Suffering from a stroke can cause stuttering.
But how does this differ to developmental stuttering, which normally occurs in children?
I wanted to find out about some of the distinguishing features, so I decided to do a little research on the material out there… An interesting article on the Stuttering Foundation of America website: informs us that:
- People who have suffered from a stroke (known as neurogenic acquired stuttering), are usually fluent before. Unlike Developmental Stuttering, here, it is a result of the triggering of the stroke.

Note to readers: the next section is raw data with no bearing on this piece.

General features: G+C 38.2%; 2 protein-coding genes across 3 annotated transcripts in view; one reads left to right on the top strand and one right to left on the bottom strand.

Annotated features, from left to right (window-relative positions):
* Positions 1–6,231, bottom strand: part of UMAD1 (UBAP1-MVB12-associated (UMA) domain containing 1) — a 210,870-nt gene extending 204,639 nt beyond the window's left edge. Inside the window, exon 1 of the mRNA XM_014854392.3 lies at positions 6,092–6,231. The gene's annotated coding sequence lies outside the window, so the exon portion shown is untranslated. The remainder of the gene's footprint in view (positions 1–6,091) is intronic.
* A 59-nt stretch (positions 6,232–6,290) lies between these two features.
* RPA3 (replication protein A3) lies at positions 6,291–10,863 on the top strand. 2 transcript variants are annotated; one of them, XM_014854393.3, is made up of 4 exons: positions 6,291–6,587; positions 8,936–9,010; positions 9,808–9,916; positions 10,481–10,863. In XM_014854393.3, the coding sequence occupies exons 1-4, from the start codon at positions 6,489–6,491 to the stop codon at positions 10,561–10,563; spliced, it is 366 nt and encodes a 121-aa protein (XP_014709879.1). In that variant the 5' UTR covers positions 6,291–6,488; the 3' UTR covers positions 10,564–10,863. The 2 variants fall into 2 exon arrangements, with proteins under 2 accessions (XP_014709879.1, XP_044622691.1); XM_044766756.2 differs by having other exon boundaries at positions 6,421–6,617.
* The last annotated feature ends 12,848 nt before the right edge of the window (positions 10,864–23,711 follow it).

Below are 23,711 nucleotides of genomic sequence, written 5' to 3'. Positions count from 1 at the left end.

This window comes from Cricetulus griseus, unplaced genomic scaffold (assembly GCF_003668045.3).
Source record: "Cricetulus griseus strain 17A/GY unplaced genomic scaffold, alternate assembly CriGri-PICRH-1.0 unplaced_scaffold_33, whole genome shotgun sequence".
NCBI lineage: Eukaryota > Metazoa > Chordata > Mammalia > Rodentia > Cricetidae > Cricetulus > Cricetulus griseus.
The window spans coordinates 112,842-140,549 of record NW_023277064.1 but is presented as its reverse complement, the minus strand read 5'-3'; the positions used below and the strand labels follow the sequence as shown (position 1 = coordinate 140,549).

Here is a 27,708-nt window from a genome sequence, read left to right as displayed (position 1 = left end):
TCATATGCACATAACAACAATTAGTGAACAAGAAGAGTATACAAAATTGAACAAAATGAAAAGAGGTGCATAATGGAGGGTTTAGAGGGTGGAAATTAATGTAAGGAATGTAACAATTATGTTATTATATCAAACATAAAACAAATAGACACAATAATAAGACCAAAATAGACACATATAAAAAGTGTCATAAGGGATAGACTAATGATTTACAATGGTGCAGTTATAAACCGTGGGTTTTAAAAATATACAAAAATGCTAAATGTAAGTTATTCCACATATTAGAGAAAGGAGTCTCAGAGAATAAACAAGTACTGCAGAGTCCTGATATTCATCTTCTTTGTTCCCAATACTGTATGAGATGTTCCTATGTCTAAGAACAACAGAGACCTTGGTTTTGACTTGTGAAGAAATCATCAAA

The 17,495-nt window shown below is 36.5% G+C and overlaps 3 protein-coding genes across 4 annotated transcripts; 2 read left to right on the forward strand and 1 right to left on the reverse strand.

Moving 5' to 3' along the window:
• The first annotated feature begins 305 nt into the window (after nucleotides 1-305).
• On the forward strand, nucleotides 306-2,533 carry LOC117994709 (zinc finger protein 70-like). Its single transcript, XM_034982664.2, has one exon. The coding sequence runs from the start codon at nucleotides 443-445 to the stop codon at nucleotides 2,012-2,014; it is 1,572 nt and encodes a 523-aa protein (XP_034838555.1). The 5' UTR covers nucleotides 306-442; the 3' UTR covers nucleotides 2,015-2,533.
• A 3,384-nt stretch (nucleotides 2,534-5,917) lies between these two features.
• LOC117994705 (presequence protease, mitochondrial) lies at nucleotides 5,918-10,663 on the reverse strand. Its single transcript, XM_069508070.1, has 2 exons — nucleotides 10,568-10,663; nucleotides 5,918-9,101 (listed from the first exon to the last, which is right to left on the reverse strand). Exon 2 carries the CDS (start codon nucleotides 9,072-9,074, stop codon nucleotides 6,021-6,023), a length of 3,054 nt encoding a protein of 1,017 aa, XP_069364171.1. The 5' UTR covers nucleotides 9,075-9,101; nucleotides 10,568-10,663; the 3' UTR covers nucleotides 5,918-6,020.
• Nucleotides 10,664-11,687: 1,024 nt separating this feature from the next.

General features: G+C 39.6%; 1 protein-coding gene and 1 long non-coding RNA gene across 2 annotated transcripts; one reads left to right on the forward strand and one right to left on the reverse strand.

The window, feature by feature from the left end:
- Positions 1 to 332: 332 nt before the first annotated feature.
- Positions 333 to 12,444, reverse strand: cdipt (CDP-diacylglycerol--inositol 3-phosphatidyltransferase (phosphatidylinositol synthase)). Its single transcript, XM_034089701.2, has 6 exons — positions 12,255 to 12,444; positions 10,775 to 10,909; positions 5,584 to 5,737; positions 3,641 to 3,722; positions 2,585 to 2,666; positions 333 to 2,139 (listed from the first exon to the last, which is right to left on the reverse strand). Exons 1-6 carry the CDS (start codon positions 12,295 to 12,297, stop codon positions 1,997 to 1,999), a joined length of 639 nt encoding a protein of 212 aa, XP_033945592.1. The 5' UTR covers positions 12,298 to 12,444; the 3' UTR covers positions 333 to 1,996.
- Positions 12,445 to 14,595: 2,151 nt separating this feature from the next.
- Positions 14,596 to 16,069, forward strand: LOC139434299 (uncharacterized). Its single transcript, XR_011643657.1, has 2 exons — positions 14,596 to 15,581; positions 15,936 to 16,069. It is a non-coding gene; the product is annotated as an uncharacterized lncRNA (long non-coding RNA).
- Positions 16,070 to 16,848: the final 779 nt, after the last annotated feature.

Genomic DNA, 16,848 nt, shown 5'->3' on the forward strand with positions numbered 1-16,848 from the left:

- A person who stutters following a stroke can stammer on various parts of words and syllables. Whereas, Developmental stuttering is usually characterised with stuttering on initial sounds or syllables.
- A person with neurogenic stuttering after a stroke can also stutter when singing.
Speech therapy for stroke sufferers can include: slowing down speech rate, and working on maintaining a relaxed posture. Other information about neurogenic stuttering can be found on the website if you want to find out more.